BUFFALO – Canada withstood a determined Russian effort by scoring the only three goals of the third period of a 6-3 win in the opening game of the 2011 U20 for both teams.
The last time a Russian U20 team defeated Canada was in 2003 in Halifax, when the team was led by Alexander Ovechkin and rallied to win the gold-medal game, 3-2. After that, Canada won four straight games coming into today’s contest.
Canada next plays on December 28th against the Czech Republic while Russia meets Sweden in the late game that night. Three of Canada's goals came with the man advantage, and Canada held a decisive 42-27 advantage in shots on goal.
"It took us a couple of periods to get over the jitters," Canadian captain Ryan Ellis admitted. "This is my third World Juniors, and I was nervous, and it was difficult for some of the younger guys. But by the third period, we were playing our game."
Russia got the first goal after a veritable explosion of bodychecks by the Canadians which forced several giveaways and some good scoring chances. It came after one thunderous encounter deep in the Canadian end between a Russian sandwiched between two Canadians. The puck squirted free, and Vladimir Tarasenko made a quick pass to Yuri Urychev, who ripped a one-timer past a stunned Olivier Roy in the Canadian goal.
The goal silenced the huge Canadian crowd for a few minutes and seemed to undo the emotion and excitement created by Canada’s several big body bangs in the early going. Russia played with greater confidence as the checking waned, but one small but significant play changed the tone again.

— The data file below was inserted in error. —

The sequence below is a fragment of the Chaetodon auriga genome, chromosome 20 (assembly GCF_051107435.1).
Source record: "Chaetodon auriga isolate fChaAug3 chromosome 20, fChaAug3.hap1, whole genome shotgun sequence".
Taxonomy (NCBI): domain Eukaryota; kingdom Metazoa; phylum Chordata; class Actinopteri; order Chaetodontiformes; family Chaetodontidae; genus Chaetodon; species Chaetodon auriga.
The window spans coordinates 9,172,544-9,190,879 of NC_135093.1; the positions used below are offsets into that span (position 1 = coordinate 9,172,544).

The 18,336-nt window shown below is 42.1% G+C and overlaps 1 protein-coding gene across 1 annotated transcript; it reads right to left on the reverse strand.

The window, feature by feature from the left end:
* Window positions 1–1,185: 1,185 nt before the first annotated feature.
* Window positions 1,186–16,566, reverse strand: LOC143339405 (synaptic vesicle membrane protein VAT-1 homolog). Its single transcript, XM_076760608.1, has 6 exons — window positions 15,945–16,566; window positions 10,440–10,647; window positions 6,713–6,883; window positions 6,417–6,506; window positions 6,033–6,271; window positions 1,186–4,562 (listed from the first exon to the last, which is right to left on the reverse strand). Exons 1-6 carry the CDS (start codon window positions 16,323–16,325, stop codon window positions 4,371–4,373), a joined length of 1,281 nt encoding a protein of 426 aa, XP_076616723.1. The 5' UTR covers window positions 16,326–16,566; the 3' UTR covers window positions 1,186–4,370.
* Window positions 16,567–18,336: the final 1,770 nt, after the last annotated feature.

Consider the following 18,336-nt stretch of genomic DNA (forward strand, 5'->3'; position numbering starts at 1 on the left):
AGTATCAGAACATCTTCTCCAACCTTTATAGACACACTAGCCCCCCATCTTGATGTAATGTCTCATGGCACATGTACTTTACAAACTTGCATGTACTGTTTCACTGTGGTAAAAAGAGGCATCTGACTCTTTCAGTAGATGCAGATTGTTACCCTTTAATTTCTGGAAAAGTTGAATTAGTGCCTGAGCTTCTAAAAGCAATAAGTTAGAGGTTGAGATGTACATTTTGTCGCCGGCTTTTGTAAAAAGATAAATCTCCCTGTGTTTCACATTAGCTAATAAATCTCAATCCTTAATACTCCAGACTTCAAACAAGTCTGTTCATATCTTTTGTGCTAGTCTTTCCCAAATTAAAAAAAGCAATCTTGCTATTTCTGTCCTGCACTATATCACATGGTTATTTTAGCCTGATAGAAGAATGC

Killing a penalty, Canada’s Casey Cizikas kicked and shoved the puck along the boards in the Russian end for some 20 seconds, fending off one check after another and bringing the appreciative crowd back to life. As soon as the penalty expired, the Canadians dominated the rest of the period.
"I was huffing and puffing when I got to the bench, but it felt good to hear the crowd get into it," Cizikas said. "We're always taught in a situation like that to eat time, and that's what I tried to do."
The unofficial home team tied the game at 17:55 when Marcus Foligno knocked in a loose puck after Louis LeBlanc went hard to the next and collided with goalie Igor Bobkov, the best player of the period for Russia.
Cody Eakin and Quintin Howden had thrilling rushes and almost scored, and Roy looked shaky in the Canadian net, but an exciting first period ended justly in a 1-1 tie.
The second period started out like a defensive struggle and ended in a goal-scoring shootout. The Canadians got the 2-1 goal on a strange play. Captain Ryan Ellis’s long point shot was low and just wide, but it bounced off the back boards, off the back of Bobkov’s skate, and into the net.
The lead held up for a scant minute and a half before Nikita Dvurechenski tied the game after a bad line change by the Canadians. Dvurechenksi streaked in over the blue line and ripped a shot between the pads of Roy, a weak goal on a relatively harmless shot.
Erik Gudbrandson gave Canada another lead on a terrific point shot that eluded Bobkov, but Danil Sobchenko tied it again on a Russian power play, banging home a loose puck at 16:52. A once close-checking game was now about offence and defensive mistakes. Both coaches saw their players give up several odd-man rushes during the period, suggesting first-game rustiness and nerves.
The scoring continued early in the third when Canada got a power play. Bobkov made two nice saves but Ryan Johansen batted a loose puck over the sprawling goalie at 3:46 to give the Canadians their third lead of the game, 4-3.
Two and a half minutes later, Canada opened a two-goal lead on a similar play. Also on a power play, it was Brayden Schenn, who batted in a loose puck over a fallen Bobkov to make it a 5-3 game. Curtis Hamilton added a goal in the final minute to close out the scoring.
"It's a disappointing loss," forward Semyon Valuiski said. "This is the biggest rivalry in hockey, and we did well to come back two times in the second period. But we took unnecessary penalties, and that was our biggest problem."